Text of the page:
IMMUNOCYTOCHEMICAL LOCALIZATION OF CYSTEINE PROTEINASE INHIBITORS IN VIRUS-FREE AND PVYNTN-INFECTED POTATO
M RAVNIKAR1, M POLJSAK-PRIJATELJ2, J BRZIN3 and B STRUKELJ3
1National Institute of Biology, Vedna pot 111, 1000 Ljubljana, Slovenia; 2lnstitute of Microbiology and Immunology, Medical Faculty, University of Ljubijana, Zaloska 4, 1000 Ljubljana, Slovenia; 3Jozef Stefan Institute, Jamova 39, 1000 Ljubljana, Slovenia
Background and objectives
Many proteinase inhibitors are synthesized in response to wounding, severe mechanical damage, infection with pathogenic fungi or insect attack. It could be concluded that proteinase inhibitors are involved in the defence mechanism of plants. Recently it was shown that a drastic increase of aspartic protein inhibitors (API)  and cysteine proteinase inhibitors  could be induced by jasmonic acid - a messenger molecule in the signal transduction pathway of plant stress response. In the present study we tried to establish a possible involvement of cysteine proteinase inhibitors in virus infection. Immunocytochemical localization studies were performed to observe the sorting and accumulation of cysteine proteinase inhibitors (PCPIs) in cells of virus-free and PVYNTN-infected potato plants.
Materials and methods
Virus-tested plants of potato (Solanum tuberosum L. cv. Igor) were propagated in vitro and transferred to the soil for 4 weeks of growth. After that, they were sap-inoculated by PVYNTN and after 4 days leaves were dissected and fixed in 0.1% glutaraldehyde and 2% paraformaldehyde. They were then dehydrated in a series of ethanol solutions, and embedded in acrylic hydrophilic resin HM 20, and polymerized under UV light. Tissue sections were incubated with antibody solution (rabbit polyclonal antibodies against the homogeneous potato inhibitor with pl 6.6 and 9.4), diluted 1:30 and then incubated with protein-A-gold complex, diluted 1:50. Sections were stained with 1% Reynold's lead citrate and 1% uranyl acetate, and inspected under a Jeol 1200 EX 11 transmission electron microscope. Controls with non-immune rabbit antiserum were used. Gold particles were not found on these sections.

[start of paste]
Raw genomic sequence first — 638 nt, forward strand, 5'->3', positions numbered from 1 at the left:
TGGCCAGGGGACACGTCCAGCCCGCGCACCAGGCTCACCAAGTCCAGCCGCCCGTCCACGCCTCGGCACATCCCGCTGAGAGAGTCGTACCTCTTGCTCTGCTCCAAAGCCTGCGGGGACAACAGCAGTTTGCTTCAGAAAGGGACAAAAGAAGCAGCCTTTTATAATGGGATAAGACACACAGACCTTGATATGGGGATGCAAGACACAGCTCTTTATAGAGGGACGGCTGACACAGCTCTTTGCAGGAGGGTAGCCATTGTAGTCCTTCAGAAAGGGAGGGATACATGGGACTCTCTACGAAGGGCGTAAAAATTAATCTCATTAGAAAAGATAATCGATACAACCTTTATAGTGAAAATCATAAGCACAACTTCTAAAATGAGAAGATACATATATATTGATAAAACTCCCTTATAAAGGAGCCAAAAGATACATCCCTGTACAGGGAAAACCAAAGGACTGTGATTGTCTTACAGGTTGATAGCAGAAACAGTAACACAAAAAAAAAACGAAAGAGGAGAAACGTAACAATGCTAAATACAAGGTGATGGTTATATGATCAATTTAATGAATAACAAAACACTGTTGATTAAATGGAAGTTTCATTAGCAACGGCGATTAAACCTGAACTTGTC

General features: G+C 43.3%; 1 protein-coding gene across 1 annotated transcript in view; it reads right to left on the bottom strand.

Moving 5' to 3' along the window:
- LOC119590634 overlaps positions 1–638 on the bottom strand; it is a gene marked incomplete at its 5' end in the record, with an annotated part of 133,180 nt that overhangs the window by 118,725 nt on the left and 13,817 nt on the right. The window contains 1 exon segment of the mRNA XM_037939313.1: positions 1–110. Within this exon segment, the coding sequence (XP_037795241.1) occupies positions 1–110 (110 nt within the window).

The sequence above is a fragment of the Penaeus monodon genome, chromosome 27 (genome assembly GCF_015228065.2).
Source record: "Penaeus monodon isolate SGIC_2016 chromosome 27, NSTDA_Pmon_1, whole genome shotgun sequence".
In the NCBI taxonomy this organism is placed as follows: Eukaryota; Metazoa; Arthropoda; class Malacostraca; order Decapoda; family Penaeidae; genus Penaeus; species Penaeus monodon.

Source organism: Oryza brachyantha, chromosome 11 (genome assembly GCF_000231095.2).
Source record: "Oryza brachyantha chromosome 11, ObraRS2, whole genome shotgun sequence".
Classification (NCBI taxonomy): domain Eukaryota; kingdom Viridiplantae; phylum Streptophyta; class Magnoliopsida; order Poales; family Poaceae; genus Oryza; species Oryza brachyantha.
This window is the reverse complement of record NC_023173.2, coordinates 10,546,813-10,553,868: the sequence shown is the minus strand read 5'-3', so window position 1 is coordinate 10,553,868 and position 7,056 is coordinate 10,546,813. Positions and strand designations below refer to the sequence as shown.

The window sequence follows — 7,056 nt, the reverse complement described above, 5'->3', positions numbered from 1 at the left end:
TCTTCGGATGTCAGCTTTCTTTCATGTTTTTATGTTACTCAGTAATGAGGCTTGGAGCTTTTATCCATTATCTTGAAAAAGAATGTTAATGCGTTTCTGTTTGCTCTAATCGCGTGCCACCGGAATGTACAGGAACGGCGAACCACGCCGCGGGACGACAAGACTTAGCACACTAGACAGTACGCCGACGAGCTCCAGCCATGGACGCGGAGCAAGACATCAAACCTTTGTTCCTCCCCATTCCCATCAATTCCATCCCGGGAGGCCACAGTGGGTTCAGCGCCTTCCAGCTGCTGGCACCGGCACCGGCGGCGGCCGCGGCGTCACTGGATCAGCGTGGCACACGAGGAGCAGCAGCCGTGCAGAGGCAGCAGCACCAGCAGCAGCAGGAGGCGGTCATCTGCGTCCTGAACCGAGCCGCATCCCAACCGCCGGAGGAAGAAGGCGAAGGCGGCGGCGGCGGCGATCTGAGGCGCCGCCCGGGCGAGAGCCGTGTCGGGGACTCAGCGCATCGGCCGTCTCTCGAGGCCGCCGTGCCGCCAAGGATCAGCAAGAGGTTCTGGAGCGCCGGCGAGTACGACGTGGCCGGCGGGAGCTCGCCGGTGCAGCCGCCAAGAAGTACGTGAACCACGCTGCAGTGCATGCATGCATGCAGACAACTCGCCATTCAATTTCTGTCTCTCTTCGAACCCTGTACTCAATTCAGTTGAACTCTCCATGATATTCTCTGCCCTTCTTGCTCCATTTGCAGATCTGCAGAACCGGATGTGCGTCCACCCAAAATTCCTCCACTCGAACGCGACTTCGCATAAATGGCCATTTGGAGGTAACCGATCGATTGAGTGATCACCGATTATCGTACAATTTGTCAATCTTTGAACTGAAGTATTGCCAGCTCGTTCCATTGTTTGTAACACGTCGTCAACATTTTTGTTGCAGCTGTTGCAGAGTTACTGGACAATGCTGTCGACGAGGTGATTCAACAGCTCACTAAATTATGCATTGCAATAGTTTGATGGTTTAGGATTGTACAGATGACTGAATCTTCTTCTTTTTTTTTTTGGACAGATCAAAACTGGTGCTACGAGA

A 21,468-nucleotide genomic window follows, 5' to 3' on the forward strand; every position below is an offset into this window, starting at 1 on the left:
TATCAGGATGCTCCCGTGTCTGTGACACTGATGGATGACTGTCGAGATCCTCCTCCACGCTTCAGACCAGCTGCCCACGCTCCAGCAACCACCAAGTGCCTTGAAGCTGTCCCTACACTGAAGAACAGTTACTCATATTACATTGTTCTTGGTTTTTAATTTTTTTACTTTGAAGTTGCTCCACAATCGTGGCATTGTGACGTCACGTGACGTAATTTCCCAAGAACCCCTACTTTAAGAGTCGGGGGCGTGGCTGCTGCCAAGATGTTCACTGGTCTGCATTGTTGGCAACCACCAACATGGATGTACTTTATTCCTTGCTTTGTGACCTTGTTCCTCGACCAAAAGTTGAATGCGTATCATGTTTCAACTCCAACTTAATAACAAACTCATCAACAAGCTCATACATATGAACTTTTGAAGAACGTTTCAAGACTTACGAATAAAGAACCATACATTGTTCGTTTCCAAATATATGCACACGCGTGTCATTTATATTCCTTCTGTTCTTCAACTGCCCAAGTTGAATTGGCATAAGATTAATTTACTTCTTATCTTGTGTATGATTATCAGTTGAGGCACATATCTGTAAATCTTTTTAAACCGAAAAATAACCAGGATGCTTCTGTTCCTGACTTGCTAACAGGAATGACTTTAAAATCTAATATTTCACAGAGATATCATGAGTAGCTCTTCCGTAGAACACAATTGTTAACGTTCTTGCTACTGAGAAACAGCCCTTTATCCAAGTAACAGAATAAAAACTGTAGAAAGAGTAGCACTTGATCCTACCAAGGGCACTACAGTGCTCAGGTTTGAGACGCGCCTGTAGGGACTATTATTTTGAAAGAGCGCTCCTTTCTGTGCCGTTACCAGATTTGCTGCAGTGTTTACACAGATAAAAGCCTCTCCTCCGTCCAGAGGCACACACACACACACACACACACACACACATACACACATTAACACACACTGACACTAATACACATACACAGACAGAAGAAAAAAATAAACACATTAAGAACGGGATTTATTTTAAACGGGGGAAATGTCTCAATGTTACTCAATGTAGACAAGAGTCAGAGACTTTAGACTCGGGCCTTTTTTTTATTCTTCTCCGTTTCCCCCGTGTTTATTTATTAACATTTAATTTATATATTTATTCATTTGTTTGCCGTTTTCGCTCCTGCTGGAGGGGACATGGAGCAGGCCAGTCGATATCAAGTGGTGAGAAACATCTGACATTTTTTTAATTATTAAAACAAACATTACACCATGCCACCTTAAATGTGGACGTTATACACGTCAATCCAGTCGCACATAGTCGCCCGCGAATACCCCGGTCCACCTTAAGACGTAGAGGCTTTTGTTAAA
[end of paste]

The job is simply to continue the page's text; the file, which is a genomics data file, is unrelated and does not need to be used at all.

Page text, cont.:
Results and conclusions
Comparing cells of virus-free and virus-infected plants, we observed differential expression of PCPIs. Regarding a response to viral infection, the expression of PCPI 6.6 seems to be unspecific. It was possible to observe moderate gold labelling in cytoplasma and intense labelling of protein bodies in vacuoles in cells of virus-free (unstressed) plants, while PCPI 9.4 accumulated only in cells of virus-infected plants. These first observations showed that virus infection could somehow induce the expression of some PCPIs. To confirm the involvement of PCPIs in plant response to virus attack, additional experiments which include molecular techniques are in progress.
1. Kreft S, Ravnikar M, Mesko P et al., 1997. Phytochemistry 44(6), 1001-1006.
2. Gruden K, Strukeij B, Ravnikar M et al., 1997. Plant Molecular Biology 34, 317-323.